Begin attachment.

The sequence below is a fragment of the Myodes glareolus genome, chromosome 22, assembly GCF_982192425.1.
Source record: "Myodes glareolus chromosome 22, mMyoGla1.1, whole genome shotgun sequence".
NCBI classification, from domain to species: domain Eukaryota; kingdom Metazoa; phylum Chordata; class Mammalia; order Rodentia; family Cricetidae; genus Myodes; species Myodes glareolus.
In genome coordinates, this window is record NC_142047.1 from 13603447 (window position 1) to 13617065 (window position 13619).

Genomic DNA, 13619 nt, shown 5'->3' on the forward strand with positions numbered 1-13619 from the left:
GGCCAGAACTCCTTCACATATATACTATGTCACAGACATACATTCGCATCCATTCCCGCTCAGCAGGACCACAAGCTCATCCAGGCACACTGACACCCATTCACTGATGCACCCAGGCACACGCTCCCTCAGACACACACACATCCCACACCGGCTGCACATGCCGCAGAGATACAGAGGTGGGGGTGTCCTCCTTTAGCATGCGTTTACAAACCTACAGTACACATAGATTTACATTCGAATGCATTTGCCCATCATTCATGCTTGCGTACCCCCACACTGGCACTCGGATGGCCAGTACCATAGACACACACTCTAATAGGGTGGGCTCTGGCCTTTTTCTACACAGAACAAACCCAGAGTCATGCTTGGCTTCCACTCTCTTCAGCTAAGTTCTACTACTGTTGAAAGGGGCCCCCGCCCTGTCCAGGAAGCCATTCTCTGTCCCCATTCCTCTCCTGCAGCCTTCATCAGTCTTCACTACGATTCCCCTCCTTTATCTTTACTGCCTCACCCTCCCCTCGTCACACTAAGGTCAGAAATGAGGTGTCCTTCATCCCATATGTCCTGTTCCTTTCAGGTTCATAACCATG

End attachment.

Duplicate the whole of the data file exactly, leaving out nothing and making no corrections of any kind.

The sequence below is a fragment of the Myodes glareolus genome, chromosome 22, assembly GCF_982192425.1.
Source record: "Myodes glareolus chromosome 22, mMyoGla1.1, whole genome shotgun sequence".
NCBI classification, from domain to species: domain Eukaryota; kingdom Metazoa; phylum Chordata; class Mammalia; order Rodentia; family Cricetidae; genus Myodes; species Myodes glareolus.
In genome coordinates, this window is record NC_142047.1 from 13603447 (window position 1) to 13617065 (window position 13619).

Genomic DNA, 13619 nt, shown 5'->3' on the forward strand with positions numbered 1-13619 from the left:
GGCCAGAACTCCTTCACATATATACTATGTCACAGACATACATTCGCATCCATTCCCGCTCAGCAGGACCACAAGCTCATCCAGGCACACTGACACCCATTCACTGATGCACCCAGGCACACGCTCCCTCAGACACACACACATCCCACACCGGCTGCACATGCCGCAGAGATACAGAGGTGGGGGTGTCCTCCTTTAGCATGCGTTTACAAACCTACAGTACACATAGATTTACATTCGAATGCATTTGCCCATCATTCATGCTTGCGTACCCCCACACTGGCACTCGGATGGCCAGTACCATAGACACACACTCTAATAGGGTGGGCTCTGGCCTTTTTCTACACAGAACAAACCCAGAGTCATGCTTGGCTTCCACTCTCTTCAGCTAAGTTCTACTACTGTTGAAAGGGGCCCCCGCCCTGTCCAGGAAGCCATTCTCTGTCCCCATTCCTCTCCTGCAGCCTTCATCAGTCTTCACTACGATTCCCCTCCTTTATCTTTACTGCCTCACCCTCCCCTCGTCACACTAAGGTCAGAAATGAGGTGTCCTTCATCCCATATGTCCTGTTCCTTTCAGGTTCATAACCATG